|WRITTEN QUESTION E-1514/02
by Cristiana Muscardini (UEN) to the Commission (29 May 2002)
Official Journal 301 E , 05/12/2002 P. 0166 - 0167
Subject: Illegal trafficking in live animals
Reports have recently appeared in the Italian press citing figures relating to the market in environmental crime, contained in a report, itself published only very recently, produced by the LAV (Anti-Vivisection League) and sponsored by the Legambiente (League for the Environment) organisation. These figures are extremely disturbing: EUR 2 582 million for waste management activities, EUR 1 785 million for irregularities in the construction sector, EUR 155 million for trafficking in works of art and as much as EUR 2 825 million for the racket in live animals (especially fighting dogs/thoroughbreds intended for illegal racing). In addition, the Vicenza and Padua forestry authorities have impounded 500 000 protected animals slaughtered in eastern European countries.
Is the Commission aware of these disturbing figures?
Does the Commission not consider that, in the field of environmental crime, the governments of the Member States and the applicant countries should be enabled to undertake investigations, through their police forces, into the origins and end-destinations of trafficking of this kind?
Does the Commission not consider that, with a view to the forthcoming (and very welcome) enlargement, the governments of the countries of Central and Eastern Europe should be urged to supply information on hunting and dog-fighting practices in their countries and the legislation in place for regulating such practices?
given by Mrs Wallström on behalf of the Commission (11 July 2002)
The Commission has noted the figures published recently by the Anti-Vivisection League and in the 2002 report on the Ecomafia published by Legambiente. These figures confirm the data Legambiente has been publishing for several years in its annual reports.
It is the responsibility of the Member States and applicant countries to undertake investigations, through their police forces, into the origins and final destinations of trafficking of this kind. The framework decision on the European arrest warrant and the surrender procedures between the Member States, submitted on the Commission's initiative on 19 September 2001 and adopted on 13 June 2002, abolishes the principle of double criminal liability between Member States in environmental crime if offences are punished in the issuing Member State with a maximum custodial sentence of at least three years.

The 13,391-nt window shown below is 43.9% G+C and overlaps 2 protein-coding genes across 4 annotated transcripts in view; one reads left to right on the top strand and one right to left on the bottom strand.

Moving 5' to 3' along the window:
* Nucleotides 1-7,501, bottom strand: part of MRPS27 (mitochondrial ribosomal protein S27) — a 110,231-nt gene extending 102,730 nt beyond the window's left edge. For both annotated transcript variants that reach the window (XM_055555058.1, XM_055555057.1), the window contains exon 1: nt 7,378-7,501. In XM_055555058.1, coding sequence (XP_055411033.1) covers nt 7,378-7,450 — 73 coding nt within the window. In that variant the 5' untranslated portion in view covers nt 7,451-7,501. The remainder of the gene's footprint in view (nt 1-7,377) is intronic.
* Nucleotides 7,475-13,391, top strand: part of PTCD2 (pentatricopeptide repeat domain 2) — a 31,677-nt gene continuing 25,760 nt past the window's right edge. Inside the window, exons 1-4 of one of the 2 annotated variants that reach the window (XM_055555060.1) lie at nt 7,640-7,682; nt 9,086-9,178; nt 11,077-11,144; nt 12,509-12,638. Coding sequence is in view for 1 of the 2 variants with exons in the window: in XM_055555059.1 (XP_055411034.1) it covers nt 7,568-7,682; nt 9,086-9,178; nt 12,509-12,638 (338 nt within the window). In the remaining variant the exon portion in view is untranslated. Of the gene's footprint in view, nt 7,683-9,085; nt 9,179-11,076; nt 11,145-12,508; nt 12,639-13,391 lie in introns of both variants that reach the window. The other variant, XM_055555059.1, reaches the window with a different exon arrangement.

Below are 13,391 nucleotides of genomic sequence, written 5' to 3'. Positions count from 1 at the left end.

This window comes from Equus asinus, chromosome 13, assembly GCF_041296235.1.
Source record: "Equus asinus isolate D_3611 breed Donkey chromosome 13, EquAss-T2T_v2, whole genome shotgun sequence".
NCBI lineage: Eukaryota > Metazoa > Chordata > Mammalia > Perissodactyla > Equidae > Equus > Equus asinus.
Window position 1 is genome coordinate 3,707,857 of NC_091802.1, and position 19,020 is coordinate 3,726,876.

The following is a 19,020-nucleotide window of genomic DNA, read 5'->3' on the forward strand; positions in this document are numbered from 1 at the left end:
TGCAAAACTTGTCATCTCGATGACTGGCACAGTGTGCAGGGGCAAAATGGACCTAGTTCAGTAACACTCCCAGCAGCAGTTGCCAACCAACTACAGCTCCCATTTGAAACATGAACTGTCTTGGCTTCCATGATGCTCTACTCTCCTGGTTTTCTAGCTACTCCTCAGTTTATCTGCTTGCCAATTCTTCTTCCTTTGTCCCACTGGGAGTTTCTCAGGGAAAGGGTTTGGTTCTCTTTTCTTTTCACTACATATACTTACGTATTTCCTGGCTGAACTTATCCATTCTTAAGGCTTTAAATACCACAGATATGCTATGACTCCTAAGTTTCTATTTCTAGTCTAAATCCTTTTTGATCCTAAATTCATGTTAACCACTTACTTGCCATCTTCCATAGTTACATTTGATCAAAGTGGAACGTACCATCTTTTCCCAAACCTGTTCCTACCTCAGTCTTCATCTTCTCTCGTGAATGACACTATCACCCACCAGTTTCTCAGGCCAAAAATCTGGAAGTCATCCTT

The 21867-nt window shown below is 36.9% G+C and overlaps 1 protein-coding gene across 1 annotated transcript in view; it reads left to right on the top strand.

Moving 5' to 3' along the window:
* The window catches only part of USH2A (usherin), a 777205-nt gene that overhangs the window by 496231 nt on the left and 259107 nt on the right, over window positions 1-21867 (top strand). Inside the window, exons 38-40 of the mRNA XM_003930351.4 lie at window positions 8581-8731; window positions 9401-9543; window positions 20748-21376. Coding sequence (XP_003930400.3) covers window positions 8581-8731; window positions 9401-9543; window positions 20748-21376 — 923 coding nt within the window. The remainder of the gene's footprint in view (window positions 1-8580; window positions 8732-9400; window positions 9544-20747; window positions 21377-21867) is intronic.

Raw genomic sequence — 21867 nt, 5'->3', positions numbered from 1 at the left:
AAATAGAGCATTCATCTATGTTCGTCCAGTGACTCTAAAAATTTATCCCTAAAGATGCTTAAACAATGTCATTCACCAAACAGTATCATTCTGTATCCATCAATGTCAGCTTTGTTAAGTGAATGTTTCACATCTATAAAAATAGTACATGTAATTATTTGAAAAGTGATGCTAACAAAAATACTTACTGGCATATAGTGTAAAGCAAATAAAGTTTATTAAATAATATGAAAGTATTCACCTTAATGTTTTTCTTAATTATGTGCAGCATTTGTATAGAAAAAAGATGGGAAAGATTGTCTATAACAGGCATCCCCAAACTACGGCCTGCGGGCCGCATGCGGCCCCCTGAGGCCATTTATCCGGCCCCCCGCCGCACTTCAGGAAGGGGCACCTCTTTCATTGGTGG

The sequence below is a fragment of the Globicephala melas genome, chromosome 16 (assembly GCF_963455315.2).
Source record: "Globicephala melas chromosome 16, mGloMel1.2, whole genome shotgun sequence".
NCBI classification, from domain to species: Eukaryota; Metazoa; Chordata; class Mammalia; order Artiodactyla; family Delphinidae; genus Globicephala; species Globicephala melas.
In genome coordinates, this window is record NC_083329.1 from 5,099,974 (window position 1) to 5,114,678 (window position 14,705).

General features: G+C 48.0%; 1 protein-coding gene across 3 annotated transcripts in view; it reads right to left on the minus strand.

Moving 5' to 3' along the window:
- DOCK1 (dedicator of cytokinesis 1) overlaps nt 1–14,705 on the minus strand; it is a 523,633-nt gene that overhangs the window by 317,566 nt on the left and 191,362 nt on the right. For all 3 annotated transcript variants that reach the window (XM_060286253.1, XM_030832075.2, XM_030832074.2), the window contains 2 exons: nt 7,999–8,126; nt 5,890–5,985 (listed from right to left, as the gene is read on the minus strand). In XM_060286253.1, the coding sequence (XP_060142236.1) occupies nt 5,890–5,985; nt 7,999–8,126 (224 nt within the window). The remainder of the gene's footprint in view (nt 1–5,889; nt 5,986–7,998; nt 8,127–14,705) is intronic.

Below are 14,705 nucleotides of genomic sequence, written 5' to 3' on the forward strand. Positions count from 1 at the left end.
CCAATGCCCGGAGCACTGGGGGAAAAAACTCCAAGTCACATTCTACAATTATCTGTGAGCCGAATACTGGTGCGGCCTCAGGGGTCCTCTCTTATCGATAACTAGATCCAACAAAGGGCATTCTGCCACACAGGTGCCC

The Commission is concerned at the increase in environmentally damaging infringements and their effects. These infringements pose a serious threat to the environment and should be countered by effective, proportionate and dissuasive sanctions at national level, if necessary criminal penalties, in all the Member States.
For this reason, the Commission presented a proposal for a Directive on the protection of the environment through criminal law on 15 March 2001(1). Such a Directive should make it possible to apply EC environment law more effectively, by introducing throughout the Community a minimum set of constituent elements of criminal infringements of environment law in each Member State and providing for effective, proportionate and dissuasive sanctions, if necessary criminal penalties, at national level. The proposal is expressly concerned with environmental legislation on the protection of endangered species. It had a successful first reading in the plenary session of the European Parliament of 9 April 2002.
This proposal for a Directive could usefully be accompanied by appropriate measures adopted in the framework of the police and judicial cooperation in criminal matters which is the subject of Title VI of the Treaty on European Union, notably in relation to the investigation and prosecution of criminal offences, or to questions of procedure in criminal matters, in accordance with the approach suggested by the European Parliament in its plenary session of 9 April 2002, in the opinion which it delivered as part of the consultation on the draft framework decision on protection of the environment through criminal law.
If adopted before the accession of the applicant countries, the proposed Directive will form part of the Community acquis and will therefore have to be implemented by the new Member States from the time of their accession or within the time limits set by the Directive. The Commission is currently gathering the most reliable data it can find in the Member States and the applicant countries on the existence and scale of organised environmental crime.
With regard to the prevention of dog-fighting, this is a matter of animal protection which is not covered by the Treaty and therefore falls exclusively within the competence of the Member States.
(1) Proposal for a Directive of the European Parliament and of the Council on the protection of the environment through criminal law, OJ C 180 E, 26.6.2001.